Microsoft Office Tutorials and References
In Depth Information
Tables: Adding User-Friendliness to Your Database
If you add a new field (or column) to the table, it too will display the
new format.
This one is important. If a field has formulas in it, any new records
added to the table will automatically receive the formula, too (with the
appropriate absolute or relative cell addressing figured in).
For example, suppose our pre-table database had a Raise field, in which every salary
was awarded a boost of 5 percent (see Figure 7–27).
Figure 7–27. Pay day. Note the formula in the formula bar.
Once those raise formulas are in place and the database is then converted into a table,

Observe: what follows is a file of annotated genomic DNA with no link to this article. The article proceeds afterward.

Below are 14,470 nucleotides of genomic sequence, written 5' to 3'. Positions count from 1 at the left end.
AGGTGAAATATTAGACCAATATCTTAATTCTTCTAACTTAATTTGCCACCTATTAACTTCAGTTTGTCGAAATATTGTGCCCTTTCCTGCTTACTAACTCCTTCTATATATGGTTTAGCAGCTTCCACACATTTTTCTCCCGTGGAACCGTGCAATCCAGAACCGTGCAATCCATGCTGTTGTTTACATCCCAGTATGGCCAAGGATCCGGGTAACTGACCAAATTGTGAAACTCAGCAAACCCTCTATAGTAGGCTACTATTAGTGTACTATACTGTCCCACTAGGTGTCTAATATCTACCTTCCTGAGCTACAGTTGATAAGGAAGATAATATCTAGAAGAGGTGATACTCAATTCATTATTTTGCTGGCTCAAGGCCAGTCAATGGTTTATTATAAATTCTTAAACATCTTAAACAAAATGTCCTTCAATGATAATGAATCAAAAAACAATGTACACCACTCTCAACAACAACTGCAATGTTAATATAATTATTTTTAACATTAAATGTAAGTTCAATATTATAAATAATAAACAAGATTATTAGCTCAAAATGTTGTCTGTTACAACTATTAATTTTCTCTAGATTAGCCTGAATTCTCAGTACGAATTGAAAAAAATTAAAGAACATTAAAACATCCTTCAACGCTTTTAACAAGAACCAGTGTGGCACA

any new records you enter will also display the 5 percent raise, because the formula in
the Raise field will write itself. Moreover, if you edit any one of the formulas in the Raise
field, the table will rewrite all the formulas in the column correspondingly—a very cool
feature.
NOTE: The preceding example assumes you’ve written the raise formulas before you converted the
database into a table. But if you write them after converting to a table, they may look very different.
For example, if you transform your database into a table and then add the Raise field, and proceed
to write the raise formulas by clicking in the cells in the Salary column, they’ll all read
=[@Salary]*1.05
without a specific cell reference. That’s how tables write formulas—they refer to fields, not cell
references. But however the formula appears, its mathematical outcome will be identical.
 
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